In rolling role participants explore different facets of a community. They are not members of the community but they have access over time to many aspects of how the community has been, is now, and they certainly wield power over how it may develop. So the team of teachers create a community in a place and with features they all agree will be mandatory for all of them when developing the affairs and concerns of the community. This model allows short as well as long lessons to be incorporated. Some times a very brief circumstance will be explored related with the subject area of the teacher. Work can be left incomplete so that another class takes it forward, or uses a product arising from one group and recycles it to serve another curriculum area.

A school in Birmingham organised a team from art, history and drama with English. They each had mandatory studies to teach that term. The history colleague was interested in some classes learning about Saxon culture, particularly the laws relating with social hierarchy. The teacher of art and technology was interested that term in some classes experimenting with pastiche painting and studying different period styles.

Technology ranged between three dimensional model making and computerised modelling. The drama teacher had a big drive towards helping children examine how people lived before consumerism dominated their lives, and to become involved in reading.

They devised the town of Leyford, existing since Saxon times, currently in receipt of a public gift. The town map they made showed the small Reeve Library housed in a cruck barn, a listed building. There was a (now disused) cinema in a central position and a Saxon Manor house and stables in private ownership at the edge of the map. The map presumes and informs that Leyford exists, has a history and that people still live there now. It has a future. They also devised specific artefacts and materials to serve their teaching goals. The history teacher made a ‘damaged’ manuscript which told of the memories of a citizen who in his youth had seen what we now call Haley’s comet. His memories incorporated detailed information regarding Saxon life, yet appeared to be a remarkable tale of a day when huntsmen discovered two green children and brought them into the manor and reared them.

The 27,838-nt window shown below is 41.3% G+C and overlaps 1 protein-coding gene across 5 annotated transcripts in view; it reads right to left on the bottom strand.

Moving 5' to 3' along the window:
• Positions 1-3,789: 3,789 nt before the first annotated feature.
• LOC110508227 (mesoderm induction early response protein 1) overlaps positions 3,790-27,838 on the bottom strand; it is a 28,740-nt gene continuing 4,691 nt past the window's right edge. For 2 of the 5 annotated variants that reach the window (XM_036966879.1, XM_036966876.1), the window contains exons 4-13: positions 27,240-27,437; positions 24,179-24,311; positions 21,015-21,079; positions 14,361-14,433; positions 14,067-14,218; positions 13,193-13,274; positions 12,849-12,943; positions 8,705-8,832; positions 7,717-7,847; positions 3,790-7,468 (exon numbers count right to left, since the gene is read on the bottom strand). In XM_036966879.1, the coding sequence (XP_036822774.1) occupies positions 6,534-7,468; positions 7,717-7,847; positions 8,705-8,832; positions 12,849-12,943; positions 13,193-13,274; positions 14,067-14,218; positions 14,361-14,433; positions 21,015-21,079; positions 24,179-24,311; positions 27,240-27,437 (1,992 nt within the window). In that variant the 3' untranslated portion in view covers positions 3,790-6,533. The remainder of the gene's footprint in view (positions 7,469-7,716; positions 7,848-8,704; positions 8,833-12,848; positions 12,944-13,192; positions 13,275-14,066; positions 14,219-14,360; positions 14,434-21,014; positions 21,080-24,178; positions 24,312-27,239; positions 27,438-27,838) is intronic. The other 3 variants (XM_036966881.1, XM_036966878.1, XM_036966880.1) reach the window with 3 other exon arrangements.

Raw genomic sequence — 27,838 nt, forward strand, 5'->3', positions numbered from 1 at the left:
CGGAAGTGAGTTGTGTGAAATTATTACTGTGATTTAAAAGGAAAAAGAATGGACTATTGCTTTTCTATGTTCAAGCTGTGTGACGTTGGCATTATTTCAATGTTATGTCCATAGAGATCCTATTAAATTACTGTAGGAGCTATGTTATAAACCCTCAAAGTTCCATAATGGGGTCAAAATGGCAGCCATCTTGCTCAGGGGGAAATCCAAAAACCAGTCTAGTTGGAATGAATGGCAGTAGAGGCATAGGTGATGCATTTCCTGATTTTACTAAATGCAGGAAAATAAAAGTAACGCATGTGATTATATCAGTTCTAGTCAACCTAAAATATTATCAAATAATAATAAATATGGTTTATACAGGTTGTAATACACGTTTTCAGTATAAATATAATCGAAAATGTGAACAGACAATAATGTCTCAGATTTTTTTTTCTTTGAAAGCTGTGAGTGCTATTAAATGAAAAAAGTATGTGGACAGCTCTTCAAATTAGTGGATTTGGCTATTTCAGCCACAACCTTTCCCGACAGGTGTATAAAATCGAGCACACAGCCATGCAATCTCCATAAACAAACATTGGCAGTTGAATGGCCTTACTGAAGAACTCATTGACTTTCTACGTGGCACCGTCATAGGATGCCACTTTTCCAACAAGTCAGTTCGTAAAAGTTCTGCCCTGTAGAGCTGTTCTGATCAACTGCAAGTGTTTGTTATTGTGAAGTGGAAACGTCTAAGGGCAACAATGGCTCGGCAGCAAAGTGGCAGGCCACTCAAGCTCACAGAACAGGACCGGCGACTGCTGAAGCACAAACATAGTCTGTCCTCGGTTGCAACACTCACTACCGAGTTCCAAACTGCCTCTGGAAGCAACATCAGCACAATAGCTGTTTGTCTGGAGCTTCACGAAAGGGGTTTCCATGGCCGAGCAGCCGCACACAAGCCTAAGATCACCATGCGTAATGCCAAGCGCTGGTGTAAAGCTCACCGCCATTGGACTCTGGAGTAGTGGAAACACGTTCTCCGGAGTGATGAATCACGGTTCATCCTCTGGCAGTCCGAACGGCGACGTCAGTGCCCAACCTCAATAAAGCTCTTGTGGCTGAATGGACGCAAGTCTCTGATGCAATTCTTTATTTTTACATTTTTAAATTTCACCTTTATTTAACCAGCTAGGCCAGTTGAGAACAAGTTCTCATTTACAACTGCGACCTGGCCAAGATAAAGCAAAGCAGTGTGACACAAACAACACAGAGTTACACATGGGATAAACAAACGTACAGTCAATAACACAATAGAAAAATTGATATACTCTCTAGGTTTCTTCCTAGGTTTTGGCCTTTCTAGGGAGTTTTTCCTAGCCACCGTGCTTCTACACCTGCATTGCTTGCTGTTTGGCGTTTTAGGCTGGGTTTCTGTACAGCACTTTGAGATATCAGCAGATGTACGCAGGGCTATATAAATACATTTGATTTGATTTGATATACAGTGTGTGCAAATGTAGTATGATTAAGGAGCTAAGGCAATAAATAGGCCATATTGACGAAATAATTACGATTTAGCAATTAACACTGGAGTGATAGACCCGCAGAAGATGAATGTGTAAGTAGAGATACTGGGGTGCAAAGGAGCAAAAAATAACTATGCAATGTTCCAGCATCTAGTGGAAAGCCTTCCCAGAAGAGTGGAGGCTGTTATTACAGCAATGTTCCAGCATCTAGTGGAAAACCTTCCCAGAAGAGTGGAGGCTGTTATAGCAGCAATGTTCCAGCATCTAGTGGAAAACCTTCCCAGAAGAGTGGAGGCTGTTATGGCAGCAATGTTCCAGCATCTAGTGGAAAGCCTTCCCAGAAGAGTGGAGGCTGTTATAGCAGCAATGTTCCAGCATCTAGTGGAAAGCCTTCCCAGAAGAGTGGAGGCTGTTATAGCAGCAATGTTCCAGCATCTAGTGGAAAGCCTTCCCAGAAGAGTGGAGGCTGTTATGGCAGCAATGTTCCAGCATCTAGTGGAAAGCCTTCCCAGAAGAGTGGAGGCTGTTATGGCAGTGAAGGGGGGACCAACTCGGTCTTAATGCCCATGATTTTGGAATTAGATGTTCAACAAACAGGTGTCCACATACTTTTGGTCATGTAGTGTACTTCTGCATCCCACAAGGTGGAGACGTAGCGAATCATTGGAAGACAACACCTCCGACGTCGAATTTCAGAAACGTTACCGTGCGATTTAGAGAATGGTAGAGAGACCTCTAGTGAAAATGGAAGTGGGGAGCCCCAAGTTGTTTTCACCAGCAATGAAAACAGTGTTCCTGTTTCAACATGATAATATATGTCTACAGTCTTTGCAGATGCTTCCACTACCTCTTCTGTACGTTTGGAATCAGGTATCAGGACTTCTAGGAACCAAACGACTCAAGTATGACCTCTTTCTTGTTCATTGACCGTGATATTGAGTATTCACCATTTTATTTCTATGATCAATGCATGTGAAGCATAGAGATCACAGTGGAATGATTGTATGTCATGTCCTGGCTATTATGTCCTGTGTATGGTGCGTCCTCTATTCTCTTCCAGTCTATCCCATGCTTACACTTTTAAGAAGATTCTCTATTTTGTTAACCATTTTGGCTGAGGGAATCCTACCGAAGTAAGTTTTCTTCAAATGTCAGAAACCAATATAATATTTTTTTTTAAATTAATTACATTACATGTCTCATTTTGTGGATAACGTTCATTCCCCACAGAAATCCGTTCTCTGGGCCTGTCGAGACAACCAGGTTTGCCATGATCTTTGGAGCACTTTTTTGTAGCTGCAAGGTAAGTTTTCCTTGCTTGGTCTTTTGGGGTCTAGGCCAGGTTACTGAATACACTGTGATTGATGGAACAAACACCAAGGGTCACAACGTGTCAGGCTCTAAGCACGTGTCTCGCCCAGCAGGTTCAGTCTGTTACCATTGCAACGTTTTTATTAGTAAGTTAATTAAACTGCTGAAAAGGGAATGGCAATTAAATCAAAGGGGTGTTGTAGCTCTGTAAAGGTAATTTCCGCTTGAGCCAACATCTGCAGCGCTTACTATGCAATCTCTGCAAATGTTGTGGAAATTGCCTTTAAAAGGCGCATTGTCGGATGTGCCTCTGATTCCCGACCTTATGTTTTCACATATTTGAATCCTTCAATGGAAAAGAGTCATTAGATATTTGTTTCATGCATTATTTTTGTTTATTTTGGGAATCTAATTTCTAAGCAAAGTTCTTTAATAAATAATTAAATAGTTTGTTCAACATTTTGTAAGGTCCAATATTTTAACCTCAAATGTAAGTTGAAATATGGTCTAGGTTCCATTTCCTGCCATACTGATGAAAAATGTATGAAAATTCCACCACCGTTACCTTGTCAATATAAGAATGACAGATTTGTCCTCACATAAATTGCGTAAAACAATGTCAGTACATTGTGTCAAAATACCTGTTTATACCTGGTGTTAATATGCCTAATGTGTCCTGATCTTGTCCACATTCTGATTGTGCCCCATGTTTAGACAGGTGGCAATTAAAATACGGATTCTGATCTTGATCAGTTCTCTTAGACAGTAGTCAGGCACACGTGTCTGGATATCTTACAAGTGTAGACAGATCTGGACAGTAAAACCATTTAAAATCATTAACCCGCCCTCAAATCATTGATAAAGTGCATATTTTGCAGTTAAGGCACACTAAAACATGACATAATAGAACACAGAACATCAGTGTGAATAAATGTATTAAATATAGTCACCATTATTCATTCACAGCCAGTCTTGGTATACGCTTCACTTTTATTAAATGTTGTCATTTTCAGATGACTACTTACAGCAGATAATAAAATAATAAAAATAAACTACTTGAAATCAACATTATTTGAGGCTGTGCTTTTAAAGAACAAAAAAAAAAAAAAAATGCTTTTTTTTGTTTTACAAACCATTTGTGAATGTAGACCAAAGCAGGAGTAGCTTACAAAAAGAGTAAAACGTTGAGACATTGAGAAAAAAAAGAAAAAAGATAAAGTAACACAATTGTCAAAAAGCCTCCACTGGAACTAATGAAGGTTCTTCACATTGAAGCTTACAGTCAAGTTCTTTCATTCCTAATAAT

This story of the hunt formed the basis of fragments of a fresco discovered on a wall of a manor house during renovations. Because the fresco painted by the art teacher was all in pieces (plaster of paris protected by brown paper backing) it would enable her students to study the style of the painting and the content and paint in all the missing parts just as restorers of frescoes do today. The pastiche element. The Reeve cruck barn housing the library was defined by a series of architects’ drawings so that the Saxon imprint carried throughout. The drama lessons would involve children in inventing shelving (a listed building) to house more books and to fill the shelves with “recent additions and acquisitions” and so invent story lines and build the classification system. These children were in the main reluctant readers who needed to feel important and take initiatives.

When the team have invented the context (in this case a town but it need not be such a large social structure) they must together decide upon a disturbance factor which will trigger changes for the modem citizens to deal with. This is akin to the playwright’s point of tension and the changes relate with curriculum study.

Leyford citizens were given a large gift from a grateful member of the town who had become rich and currently had a prominently successful career. S/he was a pop star born in Leyford and since much travelled but with relatives still living in the area following their usual life style. The star wished to build and endow a new larger library on the site of the derelict cinema and to buy the Saxon manor house and stables in order to develop it as a school for blind children (their special charity interest) and to make the stables house a school for guide dogs.

These changes, of library, guide dogs and school for the blind, were selected to serve quite specific ends: The blind school would require book tapes. This would involve students precising stories and reading them on tapes, which would then be reviewed by other classes.